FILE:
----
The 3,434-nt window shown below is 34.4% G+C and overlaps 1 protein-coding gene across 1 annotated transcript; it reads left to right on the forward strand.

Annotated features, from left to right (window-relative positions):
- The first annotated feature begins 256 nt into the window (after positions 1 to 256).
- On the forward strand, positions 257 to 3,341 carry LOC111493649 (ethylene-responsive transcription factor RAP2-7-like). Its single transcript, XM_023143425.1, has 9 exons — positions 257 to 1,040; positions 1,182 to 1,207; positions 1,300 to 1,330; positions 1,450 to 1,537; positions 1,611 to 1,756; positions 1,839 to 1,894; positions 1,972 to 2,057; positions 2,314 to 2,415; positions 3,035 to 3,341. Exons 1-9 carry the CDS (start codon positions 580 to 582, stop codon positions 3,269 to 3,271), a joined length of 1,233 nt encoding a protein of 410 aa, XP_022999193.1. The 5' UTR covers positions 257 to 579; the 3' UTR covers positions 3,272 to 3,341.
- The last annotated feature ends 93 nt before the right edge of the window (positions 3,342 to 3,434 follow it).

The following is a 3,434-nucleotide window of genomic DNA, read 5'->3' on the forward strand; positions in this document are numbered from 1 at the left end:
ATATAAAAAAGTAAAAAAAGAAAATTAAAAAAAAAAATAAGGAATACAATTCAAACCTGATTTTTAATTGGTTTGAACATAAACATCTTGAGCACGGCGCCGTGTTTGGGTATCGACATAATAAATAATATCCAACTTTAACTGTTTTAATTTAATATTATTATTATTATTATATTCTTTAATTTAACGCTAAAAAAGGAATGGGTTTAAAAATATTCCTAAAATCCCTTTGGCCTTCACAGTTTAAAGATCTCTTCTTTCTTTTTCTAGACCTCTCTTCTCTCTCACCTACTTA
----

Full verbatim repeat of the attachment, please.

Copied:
The 3,434-nt window shown below is 34.4% G+C and overlaps 1 protein-coding gene across 1 annotated transcript; it reads left to right on the forward strand.

Annotated features, from left to right (window-relative positions):
- The first annotated feature begins 256 nt into the window (after positions 1 to 256).
- On the forward strand, positions 257 to 3,341 carry LOC111493649 (ethylene-responsive transcription factor RAP2-7-like). Its single transcript, XM_023143425.1, has 9 exons — positions 257 to 1,040; positions 1,182 to 1,207; positions 1,300 to 1,330; positions 1,450 to 1,537; positions 1,611 to 1,756; positions 1,839 to 1,894; positions 1,972 to 2,057; positions 2,314 to 2,415; positions 3,035 to 3,341. Exons 1-9 carry the CDS (start codon positions 580 to 582, stop codon positions 3,269 to 3,271), a joined length of 1,233 nt encoding a protein of 410 aa, XP_022999193.1. The 5' UTR covers positions 257 to 579; the 3' UTR covers positions 3,272 to 3,341.
- The last annotated feature ends 93 nt before the right edge of the window (positions 3,342 to 3,434 follow it).

The following is a 3,434-nucleotide window of genomic DNA, read 5'->3' on the forward strand; positions in this document are numbered from 1 at the left end:
ATATAAAAAAGTAAAAAAAGAAAATTAAAAAAAAAAATAAGGAATACAATTCAAACCTGATTTTTAATTGGTTTGAACATAAACATCTTGAGCACGGCGCCGTGTTTGGGTATCGACATAATAAATAATATCCAACTTTAACTGTTTTAATTTAATATTATTATTATTATTATATTCTTTAATTTAACGCTAAAAAAGGAATGGGTTTAAAAATATTCCTAAAATCCCTTTGGCCTTCACAGTTTAAAGATCTCTTCTTTCTTTTTCTAGACCTCTCTTCTCTCTCACCTACTTA